Whether the state university of these islands, given its history, should create an institution such as the UARC that will engage in research to build or improve weapons systems is a question that has been raised by UH faculty and students and by community members.
The University's commitment to a Hawaiian Place of Learning also contributes to the uncertainty of whether a UARC can reasonably coexist with Hawaiian cultural and historical realities.
As a consequence of there being a UARC, research could and probably will be undertaken at the UH Manoa for which there is no reasonable expectation that the results will be allowed to be published. The fact that the contract with the Navy for the UARC may well contain a clause specifying that results of research funded by the UARC may be published unless the Navy says otherwise within a specified time frame such as 30 days, does not alter the fact that UH is offering to undertake work that the Senate has recently explicitly said should not be supported by the University. The VCRGE estimates that 15% of the research performed as a result of Task Orders sent through the UARC will be classified, which will increase the amount of classified research done, given a $300 million research budget, to 1.25%.
There is concern among those faculty arguing against the UARC that facilitating research that will not be subject to peer review because results are classified will ultimately undermine the tenure and promotion system that can only credit work that has undergone peer review and is publicly accessible. However, this concern does not seem to be evident among those who would most likely be involved in UARC-supported research programs.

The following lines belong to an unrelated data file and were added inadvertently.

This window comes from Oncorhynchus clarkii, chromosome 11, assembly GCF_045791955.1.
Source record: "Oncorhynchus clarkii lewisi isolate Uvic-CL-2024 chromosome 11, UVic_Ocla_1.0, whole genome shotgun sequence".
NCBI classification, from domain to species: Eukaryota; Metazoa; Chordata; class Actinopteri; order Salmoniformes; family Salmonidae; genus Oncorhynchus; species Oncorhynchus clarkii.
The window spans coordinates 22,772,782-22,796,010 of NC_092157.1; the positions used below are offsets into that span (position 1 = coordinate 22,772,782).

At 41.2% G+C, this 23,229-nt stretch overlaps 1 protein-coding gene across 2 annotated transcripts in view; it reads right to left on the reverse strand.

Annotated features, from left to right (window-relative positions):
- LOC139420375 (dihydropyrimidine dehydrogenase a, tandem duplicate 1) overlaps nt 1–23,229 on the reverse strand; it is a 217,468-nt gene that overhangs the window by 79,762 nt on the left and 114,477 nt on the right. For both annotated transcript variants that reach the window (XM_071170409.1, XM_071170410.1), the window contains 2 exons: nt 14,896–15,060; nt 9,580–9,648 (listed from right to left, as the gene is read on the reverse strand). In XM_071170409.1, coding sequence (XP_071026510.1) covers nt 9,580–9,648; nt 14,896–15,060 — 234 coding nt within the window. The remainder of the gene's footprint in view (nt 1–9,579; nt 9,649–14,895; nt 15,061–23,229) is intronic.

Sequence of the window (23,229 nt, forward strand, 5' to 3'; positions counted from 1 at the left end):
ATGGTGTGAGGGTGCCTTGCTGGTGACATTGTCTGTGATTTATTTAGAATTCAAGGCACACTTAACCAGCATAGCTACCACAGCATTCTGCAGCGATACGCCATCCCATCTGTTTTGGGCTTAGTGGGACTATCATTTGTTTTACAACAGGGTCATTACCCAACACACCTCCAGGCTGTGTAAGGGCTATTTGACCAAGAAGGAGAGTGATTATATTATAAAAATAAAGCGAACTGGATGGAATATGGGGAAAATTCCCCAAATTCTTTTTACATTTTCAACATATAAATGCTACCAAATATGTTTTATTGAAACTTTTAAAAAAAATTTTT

Increasing the amount of research performed by UH Manoa faculty that requires security clearances or minimally, US citizenship, is viewed by some faculty as divisive, causing some faculty and students to be cut off from those who work on projects that require citizenship or clearance. As with tenure and promotion concerns, this subject does not seem to be seen as a problem by potential UARC P.I.'s.
Complexity of Management
The University's recent poor record of managing government contracts and hazardous waste makes it unclear that it has the ability to manage responsibly the complexities of hosting a UARC. (The ad-hoc committee on classified research, which reported to the Senate in Spring of this year, identified seven problem areas and concluded, "In the end, we were broadly dubious about the administration's ability to implement protections that could reliably manage each of these seven problem areas.")
10?10?10?10? of Department of Defense Research Funding
Researchers at the UH Manoa receive many millions of dollars in Department of Defense funding. Many faculty in the areas of expertise identified in the UARC proposal are encountering difficulty finding non-military funding or access to classified data for projects that are inherently beneficial, e.g. environmental clean-up, tsunami research, etc. These researchers believe that the UARC will not only add a funding source for their research but will add to the prestige of the research programs at UH Manoa so that more funding will be made available.